The UK is due to leave the European Union on 29 March 2019.
The UK and the EU have reached an agreement in principle on the rights of EU citizens living in the UK and of British citizens living in the EU. The latest full version of the draft agreement was published on 19 March 2018.
The agreement is still under negotiation. It needs to be finalised by October 2018 so that it can be ratified by all EU member states in time for March 2019.
Until the withdrawal agreement has been finalised we don’t know for sure what will happen. In the meantime EU citizens who have made the UK their home want to know what they should be doing.
Have I lost my right to live in the UK?
No. The outcome of the referendum and the triggering of Article 50 have not changed the free movement rights of EU citizens. Until the UK leaves the EU on 29 March 2019, EU citizens are allowed to live and work in the UK in exactly the same way as before.
Will I be able to stay in the UK after 29 March 2019?
Yes, according to the public statements made by the UK and the EU.
The British and EU negotiating teams have agreed that there will be a transition period until 31 December 2020 during which EU law will continue to apply in the UK. EU citizens will be free to live and work in the UK during the transition period.
EU citizens who have been living lawfully in the UK before the end of the transition period on 31 December 2020 will be able to continue living in the UK. They will have until 30 June 2021 to apply for a document confirming their status.
The British government says that EU citizens who have completed five years in the UK will be eligible to apply for a new settled status – a form of indefinite leave to remain which gives the same rights as permanent residence under EU law. EU citizens who have been in the UK for less than five years will be eligible to apply for pre-settled status, a temporary permit which can be converted into settled status after five years.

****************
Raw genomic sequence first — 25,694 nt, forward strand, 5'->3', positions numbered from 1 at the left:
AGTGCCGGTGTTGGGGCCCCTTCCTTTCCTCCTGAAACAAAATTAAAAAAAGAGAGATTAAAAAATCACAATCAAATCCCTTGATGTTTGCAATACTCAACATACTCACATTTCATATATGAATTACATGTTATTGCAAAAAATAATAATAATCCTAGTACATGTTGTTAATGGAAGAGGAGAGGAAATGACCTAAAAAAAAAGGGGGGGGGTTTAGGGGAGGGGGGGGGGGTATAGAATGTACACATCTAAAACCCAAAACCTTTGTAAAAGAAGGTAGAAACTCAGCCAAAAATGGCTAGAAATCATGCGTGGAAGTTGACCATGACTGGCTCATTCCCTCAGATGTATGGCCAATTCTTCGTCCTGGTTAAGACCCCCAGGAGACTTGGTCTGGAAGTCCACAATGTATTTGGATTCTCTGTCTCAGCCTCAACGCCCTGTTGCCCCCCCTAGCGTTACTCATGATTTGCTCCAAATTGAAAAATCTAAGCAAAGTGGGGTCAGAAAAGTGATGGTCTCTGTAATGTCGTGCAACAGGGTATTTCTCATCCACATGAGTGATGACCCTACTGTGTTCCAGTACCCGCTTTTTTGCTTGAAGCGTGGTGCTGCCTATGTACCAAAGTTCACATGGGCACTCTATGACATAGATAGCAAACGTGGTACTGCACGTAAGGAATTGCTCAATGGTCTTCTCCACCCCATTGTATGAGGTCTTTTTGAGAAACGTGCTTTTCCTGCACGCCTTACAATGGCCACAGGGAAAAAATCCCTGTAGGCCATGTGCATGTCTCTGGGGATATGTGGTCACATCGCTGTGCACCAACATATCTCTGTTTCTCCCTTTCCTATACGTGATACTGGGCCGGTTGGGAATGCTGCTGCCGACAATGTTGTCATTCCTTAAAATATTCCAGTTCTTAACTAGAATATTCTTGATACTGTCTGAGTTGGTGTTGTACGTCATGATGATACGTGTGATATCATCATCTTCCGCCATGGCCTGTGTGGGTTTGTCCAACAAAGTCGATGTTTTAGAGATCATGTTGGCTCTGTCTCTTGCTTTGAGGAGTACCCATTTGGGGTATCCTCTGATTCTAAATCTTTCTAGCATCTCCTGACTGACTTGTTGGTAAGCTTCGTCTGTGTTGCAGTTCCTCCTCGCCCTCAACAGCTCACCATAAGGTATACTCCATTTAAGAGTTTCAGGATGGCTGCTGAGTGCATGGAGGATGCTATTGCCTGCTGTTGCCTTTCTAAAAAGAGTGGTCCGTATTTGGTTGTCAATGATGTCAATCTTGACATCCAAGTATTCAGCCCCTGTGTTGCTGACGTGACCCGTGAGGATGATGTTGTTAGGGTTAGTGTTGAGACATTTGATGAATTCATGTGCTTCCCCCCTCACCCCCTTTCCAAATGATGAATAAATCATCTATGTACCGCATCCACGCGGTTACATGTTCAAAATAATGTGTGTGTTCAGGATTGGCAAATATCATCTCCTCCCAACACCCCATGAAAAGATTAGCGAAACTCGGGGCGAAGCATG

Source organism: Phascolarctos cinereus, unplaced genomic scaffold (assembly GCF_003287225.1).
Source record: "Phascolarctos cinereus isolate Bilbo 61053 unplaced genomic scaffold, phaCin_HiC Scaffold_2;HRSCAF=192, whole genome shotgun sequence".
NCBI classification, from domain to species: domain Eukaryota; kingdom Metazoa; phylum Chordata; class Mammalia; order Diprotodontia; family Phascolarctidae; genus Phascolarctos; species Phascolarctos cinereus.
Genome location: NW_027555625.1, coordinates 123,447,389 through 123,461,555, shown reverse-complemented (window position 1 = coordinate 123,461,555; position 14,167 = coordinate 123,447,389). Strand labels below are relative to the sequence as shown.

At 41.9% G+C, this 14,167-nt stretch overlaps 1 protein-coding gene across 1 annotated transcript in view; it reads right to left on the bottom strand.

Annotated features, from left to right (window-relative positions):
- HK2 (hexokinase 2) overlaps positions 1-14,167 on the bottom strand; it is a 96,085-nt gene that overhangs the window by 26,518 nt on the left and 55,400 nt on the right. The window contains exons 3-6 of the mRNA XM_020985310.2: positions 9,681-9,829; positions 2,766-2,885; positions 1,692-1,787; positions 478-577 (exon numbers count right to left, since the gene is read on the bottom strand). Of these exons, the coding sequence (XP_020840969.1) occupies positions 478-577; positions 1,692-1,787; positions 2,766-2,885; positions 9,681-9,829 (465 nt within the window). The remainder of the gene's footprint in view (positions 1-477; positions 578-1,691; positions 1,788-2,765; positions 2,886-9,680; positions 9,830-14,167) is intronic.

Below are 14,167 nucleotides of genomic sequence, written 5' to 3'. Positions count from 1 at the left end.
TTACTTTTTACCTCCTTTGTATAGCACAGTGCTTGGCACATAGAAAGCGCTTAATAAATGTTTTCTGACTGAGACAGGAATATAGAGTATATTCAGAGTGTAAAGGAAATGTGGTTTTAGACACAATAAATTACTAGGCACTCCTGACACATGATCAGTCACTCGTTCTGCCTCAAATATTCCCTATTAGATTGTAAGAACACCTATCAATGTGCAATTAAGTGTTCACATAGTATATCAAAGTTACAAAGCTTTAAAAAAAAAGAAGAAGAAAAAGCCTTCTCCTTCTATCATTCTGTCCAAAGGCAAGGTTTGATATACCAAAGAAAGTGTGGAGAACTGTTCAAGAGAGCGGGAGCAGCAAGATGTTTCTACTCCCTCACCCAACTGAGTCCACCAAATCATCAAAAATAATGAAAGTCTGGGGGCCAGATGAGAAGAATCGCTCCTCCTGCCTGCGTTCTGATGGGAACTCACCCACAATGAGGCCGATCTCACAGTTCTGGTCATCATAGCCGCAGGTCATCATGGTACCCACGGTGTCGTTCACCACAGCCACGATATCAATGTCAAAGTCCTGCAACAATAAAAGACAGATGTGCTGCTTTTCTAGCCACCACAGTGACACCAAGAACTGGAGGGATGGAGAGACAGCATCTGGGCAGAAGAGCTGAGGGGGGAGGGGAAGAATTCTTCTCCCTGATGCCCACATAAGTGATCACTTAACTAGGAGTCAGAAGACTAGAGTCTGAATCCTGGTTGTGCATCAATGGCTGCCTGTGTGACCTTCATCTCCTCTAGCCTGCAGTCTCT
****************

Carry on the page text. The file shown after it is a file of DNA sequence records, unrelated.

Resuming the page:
The Home Office has published a statement of intent which says that the application process will be quick and simple. You will just have to show that you are an EU citizen, that you have been living in the UK – for at least five years to qualify for settled status – and that you do not have a serious criminal record.
According to the Home Office there will be no need to show that you have been exercising a right of residence under EU law, which can sometimes be complicated. Actual residence will be enough.
The settled status scheme is due to be launched in phases starting in late 2018.
How can I confirm my right of residence in the UK now?
For the time being EU citizens living in the UK are not required to apply for an official document confirming their status. But because we don’t know for certain what will happen after Brexit it’s a good idea to apply to the Home Office for a document if you qualify for one.
If you have lived in the UK for less than five years and you are employed, self-employed, studying or self-sufficient, you and your family members can apply for a registration certificate.
If you have completed a continuous period of five years in the UK as someone who is employed, self-employed, studying or self-sufficient you can apply for a document certifying permanent residence. Absences from the UK of up to six months per year do not break this continuous period. An absence of up to 12 months is allowed for important reasons such as pregnancy or childbirth, serious illness, study or an overseas posting.
The date on which you completed the five-year period doesn't matter as long as you have not been outside the UK for a continuous period of more than two years after completing the five-year period.
These documents don’t generally give you any new rights but you can use them to show that the Home Office has recognised your right of residence under European law.
Unfortunately, not everyone qualifies for these documents – especially students and self-sufficient people who don’t have private health insurance. (Employees and self-employed people don’t need private health insurance to get a document.) If you don’t qualify you will need to wait for the new settled status scheme to be launched..